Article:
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IMF Report Highlights Uruguay's Strong Economic Recovery

Uruguay has shaped an impressive recovery from the deep economic and financial crisis of 2002, report says

Posted: July 19, 2005

The International Monetary Fund (IMF) Country Report No. 05/235 released July 18, 2005, indicates that Uruguay has recovered well from the deep recession of 1999 - 2002. Growth was over 12 percent in 2004, inflation fell to single digits, and the fiscal position has been strengthened considerably. While the external current account shifted to a moderate deficit, mainly reflecting the recovery in imports, export performance has been robust, and gross international reserves are now about three-quarters of their pre-crisis level (but NIR on program definition remain negative). Data for early 2005 suggest continued growth, moderate inflation, and continued strength in exports.

The report further indicates that notwithstanding the good recent economic performance, vulnerabilities remain. The public debt is still high (92 percent of GDP at end-2004), mostly denominated in foreign currency, with gross financing needs averaging some 12 percent of GDP over 2005-08. Public spending pressures are high following the compression of real wages and pensions in recent years, and the social situation remains difficult. Weaknesses also remain in the financial system, including widespread dollarization.

Key achievements under the Fund-supported program include:

• Economic growth rebounded sharply following the 1999-2002 recession, with real GDP growth exceeding 12 percent in 2004.
• Inflation was quickly brought under control. After the float of the currency in 2002, inflation fell steadily and reached single digits in 2004. Real wages fell sharply during the crisis, but have begun to recover since late-2004.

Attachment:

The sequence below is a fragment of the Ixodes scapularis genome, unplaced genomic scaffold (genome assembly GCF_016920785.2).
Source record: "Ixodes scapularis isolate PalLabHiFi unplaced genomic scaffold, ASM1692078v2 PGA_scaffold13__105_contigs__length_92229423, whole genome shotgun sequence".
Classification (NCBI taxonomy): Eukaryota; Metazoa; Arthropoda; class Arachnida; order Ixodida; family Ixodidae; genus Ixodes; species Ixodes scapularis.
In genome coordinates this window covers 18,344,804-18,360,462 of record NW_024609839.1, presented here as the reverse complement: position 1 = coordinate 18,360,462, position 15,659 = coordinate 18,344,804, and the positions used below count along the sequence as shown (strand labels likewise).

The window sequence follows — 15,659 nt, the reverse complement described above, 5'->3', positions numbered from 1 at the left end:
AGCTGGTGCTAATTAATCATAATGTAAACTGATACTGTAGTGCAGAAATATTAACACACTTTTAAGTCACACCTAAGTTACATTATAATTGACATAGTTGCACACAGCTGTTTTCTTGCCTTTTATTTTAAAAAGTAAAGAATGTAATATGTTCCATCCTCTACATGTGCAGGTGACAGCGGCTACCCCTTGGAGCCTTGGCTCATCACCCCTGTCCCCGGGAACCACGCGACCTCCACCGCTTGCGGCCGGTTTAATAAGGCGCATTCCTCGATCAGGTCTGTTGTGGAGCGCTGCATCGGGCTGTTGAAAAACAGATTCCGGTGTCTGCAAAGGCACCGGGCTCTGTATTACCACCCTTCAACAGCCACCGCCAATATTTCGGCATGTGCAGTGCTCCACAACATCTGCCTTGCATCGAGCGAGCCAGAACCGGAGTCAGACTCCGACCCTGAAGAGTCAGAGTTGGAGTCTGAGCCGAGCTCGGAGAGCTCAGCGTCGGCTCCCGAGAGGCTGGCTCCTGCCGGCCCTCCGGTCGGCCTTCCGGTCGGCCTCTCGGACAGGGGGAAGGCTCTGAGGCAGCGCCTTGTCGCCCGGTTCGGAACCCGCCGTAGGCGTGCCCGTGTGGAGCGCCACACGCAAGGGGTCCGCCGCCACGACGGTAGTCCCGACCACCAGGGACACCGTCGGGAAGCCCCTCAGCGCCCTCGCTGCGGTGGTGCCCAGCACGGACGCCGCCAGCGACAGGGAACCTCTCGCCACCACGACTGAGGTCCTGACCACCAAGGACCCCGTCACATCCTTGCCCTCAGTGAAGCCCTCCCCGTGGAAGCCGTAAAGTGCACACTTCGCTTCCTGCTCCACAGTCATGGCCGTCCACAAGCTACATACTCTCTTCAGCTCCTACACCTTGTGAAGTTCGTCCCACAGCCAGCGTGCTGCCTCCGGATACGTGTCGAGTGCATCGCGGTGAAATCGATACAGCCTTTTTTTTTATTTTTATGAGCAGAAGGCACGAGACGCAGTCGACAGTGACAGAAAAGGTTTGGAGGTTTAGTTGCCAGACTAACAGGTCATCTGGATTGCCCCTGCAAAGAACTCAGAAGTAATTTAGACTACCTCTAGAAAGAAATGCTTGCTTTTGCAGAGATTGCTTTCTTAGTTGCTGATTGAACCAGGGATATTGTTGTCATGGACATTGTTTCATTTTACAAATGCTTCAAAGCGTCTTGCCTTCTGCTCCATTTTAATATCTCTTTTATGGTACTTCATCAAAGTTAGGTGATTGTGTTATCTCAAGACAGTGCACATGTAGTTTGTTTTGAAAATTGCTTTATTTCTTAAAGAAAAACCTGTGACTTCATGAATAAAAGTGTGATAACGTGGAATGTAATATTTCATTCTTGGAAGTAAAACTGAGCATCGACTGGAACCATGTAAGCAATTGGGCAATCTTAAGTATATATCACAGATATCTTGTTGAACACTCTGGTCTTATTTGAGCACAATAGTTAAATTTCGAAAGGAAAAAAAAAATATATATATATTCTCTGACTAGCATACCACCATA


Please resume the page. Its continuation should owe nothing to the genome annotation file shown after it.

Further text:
• The external position has strengthened, and the peso first stabilized and then came under pressures to appreciate. Since late 2003, the peso has appreciated 15 percent in real effective terms, although it remains some 25 percent below its pre-crisis level. The external current account, after improving strongly in 2002, shifted to small deficits in 2003-04—despite rapid export growth—reflecting the sharp recovery in imports. The capital account has also progressively strengthened, on account of both FDI and portfolio inflows. Together with large IFI assistance, this contributed to a buildup of international reserves to US$2.5 billion at end-2004, some 75 percent of the pre-crisis (2001) level.
• The fiscal primary balance has strengthened significantly, and the public debt has been set on a downward path. The primary balance improved from a deficit of 1.2 percent of GDP in 2001 to a surplus of 3.8 percent of GDP in 2004. The adjustment mainly reflected expenditure restraint, especially on wages and pensions, timely increases of public tariffs, and temporary surcharges on specific taxes. Rebounding growth and peso appreciation also helped bring down the debt-to-GDP ratio from its peak of 104 percent in 2003 to 92 percent at end-2004.
• The banking system has been stabilized. Resident bank deposits of the private sector recovered to about 80 percent of their pre-crisis level by end-2004, although nonresident deposits (almost exclusively off-shore) have recovered only modestly. Dollarization remains high (at about 90 percent of deposits), and real credit growth was still negative in 2004.
• Good progress was made in restructuring the financial system. The state commercial bank (BROU) has been implementing a comprehensive restructuring program and made profits in 2004. The state mortgage bank (BHU) began the transformation process into a mortgage company (with World Bank support). The bank created from the good assets of the failed banks (NBC) is well-capitalized and liquid, with asset recoveries of the failed banks well underway. Financial system oversight was strengthened, with a new focus on managing the risks from dollar lending to clients that earn income in pesos.